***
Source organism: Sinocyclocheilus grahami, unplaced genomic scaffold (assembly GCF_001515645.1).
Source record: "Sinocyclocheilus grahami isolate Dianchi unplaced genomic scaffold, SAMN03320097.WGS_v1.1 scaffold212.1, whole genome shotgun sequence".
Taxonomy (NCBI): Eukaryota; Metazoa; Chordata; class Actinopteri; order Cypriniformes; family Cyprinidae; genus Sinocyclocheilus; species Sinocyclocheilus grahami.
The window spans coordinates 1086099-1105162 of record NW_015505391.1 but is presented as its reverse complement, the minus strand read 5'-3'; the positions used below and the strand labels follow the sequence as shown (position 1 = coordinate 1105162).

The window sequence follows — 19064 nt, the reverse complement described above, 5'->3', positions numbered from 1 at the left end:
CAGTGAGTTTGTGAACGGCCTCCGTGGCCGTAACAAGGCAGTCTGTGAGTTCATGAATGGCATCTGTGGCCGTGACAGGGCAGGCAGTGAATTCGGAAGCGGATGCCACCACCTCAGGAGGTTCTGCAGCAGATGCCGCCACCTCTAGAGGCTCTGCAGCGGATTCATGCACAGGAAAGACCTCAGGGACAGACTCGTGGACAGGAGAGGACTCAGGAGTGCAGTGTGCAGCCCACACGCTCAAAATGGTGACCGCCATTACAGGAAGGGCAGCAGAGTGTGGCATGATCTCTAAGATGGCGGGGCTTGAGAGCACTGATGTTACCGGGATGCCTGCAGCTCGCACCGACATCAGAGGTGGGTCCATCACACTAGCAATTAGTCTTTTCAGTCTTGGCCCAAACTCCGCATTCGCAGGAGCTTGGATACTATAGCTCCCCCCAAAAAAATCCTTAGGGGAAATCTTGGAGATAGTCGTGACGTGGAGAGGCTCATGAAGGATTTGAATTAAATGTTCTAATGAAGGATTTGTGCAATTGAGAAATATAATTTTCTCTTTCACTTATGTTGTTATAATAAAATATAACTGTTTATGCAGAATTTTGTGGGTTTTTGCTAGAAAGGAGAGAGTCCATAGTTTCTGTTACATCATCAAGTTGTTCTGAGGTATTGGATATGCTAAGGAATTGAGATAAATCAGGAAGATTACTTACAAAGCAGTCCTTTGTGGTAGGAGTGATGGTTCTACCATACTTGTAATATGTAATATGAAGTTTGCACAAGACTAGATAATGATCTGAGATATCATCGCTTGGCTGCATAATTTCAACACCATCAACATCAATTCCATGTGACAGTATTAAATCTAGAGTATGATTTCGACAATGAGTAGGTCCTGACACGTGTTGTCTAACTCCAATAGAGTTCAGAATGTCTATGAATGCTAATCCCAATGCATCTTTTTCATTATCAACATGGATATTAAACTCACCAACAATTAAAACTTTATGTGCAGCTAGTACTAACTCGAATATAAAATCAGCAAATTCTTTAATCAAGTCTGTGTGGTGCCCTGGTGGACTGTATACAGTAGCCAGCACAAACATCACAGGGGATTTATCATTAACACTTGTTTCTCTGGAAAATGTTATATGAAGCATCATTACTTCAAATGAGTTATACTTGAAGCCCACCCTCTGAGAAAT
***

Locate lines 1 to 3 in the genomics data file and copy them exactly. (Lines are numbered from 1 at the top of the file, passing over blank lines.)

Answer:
Source organism: Sinocyclocheilus grahami, unplaced genomic scaffold (assembly GCF_001515645.1).
Source record: "Sinocyclocheilus grahami isolate Dianchi unplaced genomic scaffold, SAMN03320097.WGS_v1.1 scaffold212.1, whole genome shotgun sequence".
Taxonomy (NCBI): Eukaryota; Metazoa; Chordata; class Actinopteri; order Cypriniformes; family Cyprinidae; genus Sinocyclocheilus; species Sinocyclocheilus grahami.